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Articles Blog

Heimaey, Iceland

Karyn Planett

The Puffins of Pompeii 

Well, the Puffins of Pompeii might be a bit of a stretch but not by much when you hear the tale of this windswept rocky outpost you’re about to visit. It has all the makings of a NatGeo-meets-Hitchcock blockbuster sci-fi thriller. And, for such a tiny little place with a population of only 4500 people, it’s got a very big story to tell. So let’s get the facts and stats out of the way then get straight to the heart of the plot. 

Vestmannaeyjar Archipelago 

For the record Heimaey is the largest island in the entire Vestmannaeyjar Archipelago and it’s only five square miles big, or small as the case may be. Some call them the Westman Islands with Heimaey only four miles from Iceland’s chilly southern shores. And, it’s the only island in the chain of fifteen that’s inhabited though that was very much in doubt in 1973 but that story follows. Heimaey, by the way, means “Home Island.” 

If you want to go back to the beginning, however, pick up a copy of “Landnámabók”, which is “The Book of Settlement” relating the events of the 9th and 10th centuries AD when the Norse people settled Iceland. Evidently, in the very early days there was a lad named Ingólfur Arnarson who was the first to actually carve out a base in Iceland proper. Meanwhile, and I’m cutting to the chase here, his close friend (also referred to as his brother) Hjõrleifr Hróõmarsson established a fledgling community elsewhere with a band of ragged Irish slaves who’d been kidnapped from Northern Ireland. Ingólfur discovered his friend had been killed and the slaves had escaped. Distraught and raging with anger, Ingólfur went off in hot pursuit and found the slaves had taken refuge in the rugged mountains of Heimaey Island. Ingólfur tracked them down like animals and slew them for taking his brother’s life. 

So, the moral to the story is… if you want some islands named after you then become an escaped Irish slave who gets killed after fleeing from your Viking masters. You see, the Irish were referred to as “west men” because their homeland was, you guessed it, west of the Viking’s Scandinavia. 

A Real Drama Unfolds 

It was January 23rd, 1973. Just a moment shy of 2:00am, the fine people of Heimaey were rumbled awake by all hell truly breaking loose. A massive fissure measuring one mile long ripped the earth in two. Molten lava spewed into the night sky like a pathway to Armageddon. Terrified and trembling, the townspeople fled to the tiny harbor where some 65 boats from the island’s fishing fleet had taken refuge from a storm the day before. Planes from nearby airfields evacuated 300, mostly elderly or infirm, throughout the night. In all, some 5,000 islanders and visitors were safely evacuated within hours of the eruption leaving behind a cadre of brave people to address the ever-changing situation. Within one week, the town was buried under 12 feet of ash. By Week Two, firemen had set up water cannons to cool the lava flow that threatened to close off the entrance to the harbor. Within one month of the eruption, lava buried seventy homes. Another 41 were set alight by another lava flow days later. Ultimately 19 miles of pipe and 43 pumps sprayed eight million cubic yards of seawater onto the lava flows to save their town.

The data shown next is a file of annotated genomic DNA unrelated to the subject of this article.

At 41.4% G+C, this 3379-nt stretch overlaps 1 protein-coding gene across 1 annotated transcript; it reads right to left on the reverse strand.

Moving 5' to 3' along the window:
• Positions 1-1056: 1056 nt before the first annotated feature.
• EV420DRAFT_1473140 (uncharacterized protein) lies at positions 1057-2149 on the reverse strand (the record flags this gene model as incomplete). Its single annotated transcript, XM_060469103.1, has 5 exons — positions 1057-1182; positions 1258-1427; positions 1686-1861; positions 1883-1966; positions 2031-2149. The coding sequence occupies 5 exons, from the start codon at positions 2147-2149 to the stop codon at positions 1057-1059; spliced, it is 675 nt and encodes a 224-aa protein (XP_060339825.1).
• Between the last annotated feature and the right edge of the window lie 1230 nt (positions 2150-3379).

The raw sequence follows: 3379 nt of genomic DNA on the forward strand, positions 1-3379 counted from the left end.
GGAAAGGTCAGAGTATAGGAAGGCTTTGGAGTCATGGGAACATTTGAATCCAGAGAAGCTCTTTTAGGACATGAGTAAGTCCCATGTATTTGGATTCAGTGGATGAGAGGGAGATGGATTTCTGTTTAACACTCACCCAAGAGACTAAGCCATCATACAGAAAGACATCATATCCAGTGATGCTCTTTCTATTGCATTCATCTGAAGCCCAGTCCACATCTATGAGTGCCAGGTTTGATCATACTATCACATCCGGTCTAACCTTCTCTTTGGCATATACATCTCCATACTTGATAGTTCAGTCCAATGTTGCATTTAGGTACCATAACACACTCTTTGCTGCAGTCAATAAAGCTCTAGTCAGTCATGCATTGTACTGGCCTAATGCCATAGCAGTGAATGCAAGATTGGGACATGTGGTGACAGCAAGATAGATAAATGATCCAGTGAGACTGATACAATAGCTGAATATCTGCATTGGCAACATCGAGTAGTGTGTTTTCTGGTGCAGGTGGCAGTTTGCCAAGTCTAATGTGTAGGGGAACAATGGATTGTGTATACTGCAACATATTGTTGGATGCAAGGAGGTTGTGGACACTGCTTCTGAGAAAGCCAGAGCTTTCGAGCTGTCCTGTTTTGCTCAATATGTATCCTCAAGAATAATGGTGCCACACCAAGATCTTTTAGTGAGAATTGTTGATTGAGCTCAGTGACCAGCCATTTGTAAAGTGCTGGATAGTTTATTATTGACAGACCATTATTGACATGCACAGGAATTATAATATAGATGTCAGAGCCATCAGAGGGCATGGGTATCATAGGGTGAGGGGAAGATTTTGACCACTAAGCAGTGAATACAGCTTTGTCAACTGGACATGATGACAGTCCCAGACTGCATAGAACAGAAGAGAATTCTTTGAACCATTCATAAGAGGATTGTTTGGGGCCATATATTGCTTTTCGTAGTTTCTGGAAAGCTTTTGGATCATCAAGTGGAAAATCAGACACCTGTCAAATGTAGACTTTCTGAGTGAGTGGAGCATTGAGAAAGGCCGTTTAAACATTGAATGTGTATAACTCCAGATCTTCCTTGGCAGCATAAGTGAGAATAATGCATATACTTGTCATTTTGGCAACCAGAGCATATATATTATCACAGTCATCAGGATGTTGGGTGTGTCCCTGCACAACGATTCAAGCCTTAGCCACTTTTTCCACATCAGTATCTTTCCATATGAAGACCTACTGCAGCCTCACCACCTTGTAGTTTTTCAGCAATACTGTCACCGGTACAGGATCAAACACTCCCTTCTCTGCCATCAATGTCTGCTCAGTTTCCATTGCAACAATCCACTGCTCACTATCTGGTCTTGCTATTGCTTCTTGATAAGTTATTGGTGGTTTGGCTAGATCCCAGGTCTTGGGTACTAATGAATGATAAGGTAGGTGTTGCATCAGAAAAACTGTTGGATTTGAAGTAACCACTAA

Man and Mother Nature played this dramatic tug of war for a total of five months and ten days, day by wearying day, night by exhausting night. In total, 360 houses were destroyed while 400 were left untouched. An additional 400 suffered varying degrees of damage. Scientists estimate 1.5 million tons of ash, ejecta, and tephra rained down on Heimaey’s tiny town and 30 million tons of lava buried much of the village. 

The good news is, of course, no one died during this epic cataclysm and the locals now harness the volcanic heat to warm their homes and offices. If you want to know more, pick up John McPhee’s book The Control of Nature. 

Back To The Puffins 

The Icelandic Puffin calls Heimaey home. That would be six to eight million of them, about half the total population, making it one of the world’s largest colonies of Icelandic puffins. Every August, local schoolchildren go on Puffin Patrol picking up the fledgling puffins called Pysja that, instead of flying toward the moon, fly confusedly toward the city lights. The kids gather them up in cardboard boxes and take them to the sea and freedom. 

If you sit quietly on some grassy hill you just might hear the puffins communicating underground. They do that, you know. From their tunnels. Heimaey is also home to one of the world’s largest gannet and guillemot colonies. The surrounding sea is the aquatic haunt of porpoises, dolphins and orcas. 

And speaking of orcas, Willy of “Free Willy” fame was taken by a US military aircraft to Klettsvik Bay in Vestmannaeyjar, Iceland where he learned to go back to the wild. This story had a very happy ending. Hey, maybe they should make a movie about Willy!